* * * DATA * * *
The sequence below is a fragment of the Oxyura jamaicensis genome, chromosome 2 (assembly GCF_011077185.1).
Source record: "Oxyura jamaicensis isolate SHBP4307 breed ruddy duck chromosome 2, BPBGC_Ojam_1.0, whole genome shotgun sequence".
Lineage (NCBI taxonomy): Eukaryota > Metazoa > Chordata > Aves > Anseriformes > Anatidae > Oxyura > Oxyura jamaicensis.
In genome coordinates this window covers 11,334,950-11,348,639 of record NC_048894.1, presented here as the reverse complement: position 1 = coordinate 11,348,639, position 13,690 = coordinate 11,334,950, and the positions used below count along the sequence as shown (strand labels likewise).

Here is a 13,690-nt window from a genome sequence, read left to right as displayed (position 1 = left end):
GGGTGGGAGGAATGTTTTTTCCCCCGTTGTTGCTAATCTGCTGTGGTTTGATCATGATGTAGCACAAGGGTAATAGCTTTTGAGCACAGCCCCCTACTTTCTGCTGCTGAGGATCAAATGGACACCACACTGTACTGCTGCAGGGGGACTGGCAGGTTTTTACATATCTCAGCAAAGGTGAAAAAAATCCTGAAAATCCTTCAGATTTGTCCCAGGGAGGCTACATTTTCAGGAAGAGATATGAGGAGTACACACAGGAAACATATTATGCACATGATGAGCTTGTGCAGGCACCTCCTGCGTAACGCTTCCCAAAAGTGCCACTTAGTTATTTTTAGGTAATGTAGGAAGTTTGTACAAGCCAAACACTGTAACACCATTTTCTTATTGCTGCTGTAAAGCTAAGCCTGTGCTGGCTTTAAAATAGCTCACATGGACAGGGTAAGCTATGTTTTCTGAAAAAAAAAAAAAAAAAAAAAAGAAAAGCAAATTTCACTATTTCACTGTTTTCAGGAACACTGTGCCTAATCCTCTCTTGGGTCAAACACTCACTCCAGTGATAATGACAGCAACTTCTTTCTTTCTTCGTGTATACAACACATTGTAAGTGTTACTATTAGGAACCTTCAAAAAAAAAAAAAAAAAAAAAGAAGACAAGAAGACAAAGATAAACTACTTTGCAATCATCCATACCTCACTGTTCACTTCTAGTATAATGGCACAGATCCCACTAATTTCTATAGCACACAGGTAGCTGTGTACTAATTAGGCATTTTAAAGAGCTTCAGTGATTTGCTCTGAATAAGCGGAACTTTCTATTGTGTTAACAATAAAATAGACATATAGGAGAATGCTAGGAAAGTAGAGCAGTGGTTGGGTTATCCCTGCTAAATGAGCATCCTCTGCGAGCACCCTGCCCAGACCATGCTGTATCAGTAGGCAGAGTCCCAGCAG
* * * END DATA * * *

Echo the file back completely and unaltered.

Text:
The sequence below is a fragment of the Oxyura jamaicensis genome, chromosome 2 (assembly GCF_011077185.1).
Source record: "Oxyura jamaicensis isolate SHBP4307 breed ruddy duck chromosome 2, BPBGC_Ojam_1.0, whole genome shotgun sequence".
Lineage (NCBI taxonomy): Eukaryota > Metazoa > Chordata > Aves > Anseriformes > Anatidae > Oxyura > Oxyura jamaicensis.
In genome coordinates this window covers 11,334,950-11,348,639 of record NC_048894.1, presented here as the reverse complement: position 1 = coordinate 11,348,639, position 13,690 = coordinate 11,334,950, and the positions used below count along the sequence as shown (strand labels likewise).

Here is a 13,690-nt window from a genome sequence, read left to right as displayed (position 1 = left end):
GGGTGGGAGGAATGTTTTTTCCCCCGTTGTTGCTAATCTGCTGTGGTTTGATCATGATGTAGCACAAGGGTAATAGCTTTTGAGCACAGCCCCCTACTTTCTGCTGCTGAGGATCAAATGGACACCACACTGTACTGCTGCAGGGGGACTGGCAGGTTTTTACATATCTCAGCAAAGGTGAAAAAAATCCTGAAAATCCTTCAGATTTGTCCCAGGGAGGCTACATTTTCAGGAAGAGATATGAGGAGTACACACAGGAAACATATTATGCACATGATGAGCTTGTGCAGGCACCTCCTGCGTAACGCTTCCCAAAAGTGCCACTTAGTTATTTTTAGGTAATGTAGGAAGTTTGTACAAGCCAAACACTGTAACACCATTTTCTTATTGCTGCTGTAAAGCTAAGCCTGTGCTGGCTTTAAAATAGCTCACATGGACAGGGTAAGCTATGTTTTCTGAAAAAAAAAAAAAAAAAAAAAAGAAAAGCAAATTTCACTATTTCACTGTTTTCAGGAACACTGTGCCTAATCCTCTCTTGGGTCAAACACTCACTCCAGTGATAATGACAGCAACTTCTTTCTTTCTTCGTGTATACAACACATTGTAAGTGTTACTATTAGGAACCTTCAAAAAAAAAAAAAAAAAAAAAGAAGACAAGAAGACAAAGATAAACTACTTTGCAATCATCCATACCTCACTGTTCACTTCTAGTATAATGGCACAGATCCCACTAATTTCTATAGCACACAGGTAGCTGTGTACTAATTAGGCATTTTAAAGAGCTTCAGTGATTTGCTCTGAATAAGCGGAACTTTCTATTGTGTTAACAATAAAATAGACATATAGGAGAATGCTAGGAAAGTAGAGCAGTGGTTGGGTTATCCCTGCTAAATGAGCATCCTCTGCGAGCACCCTGCCCAGACCATGCTGTATCAGTAGGCAGAGTCCCAGCAG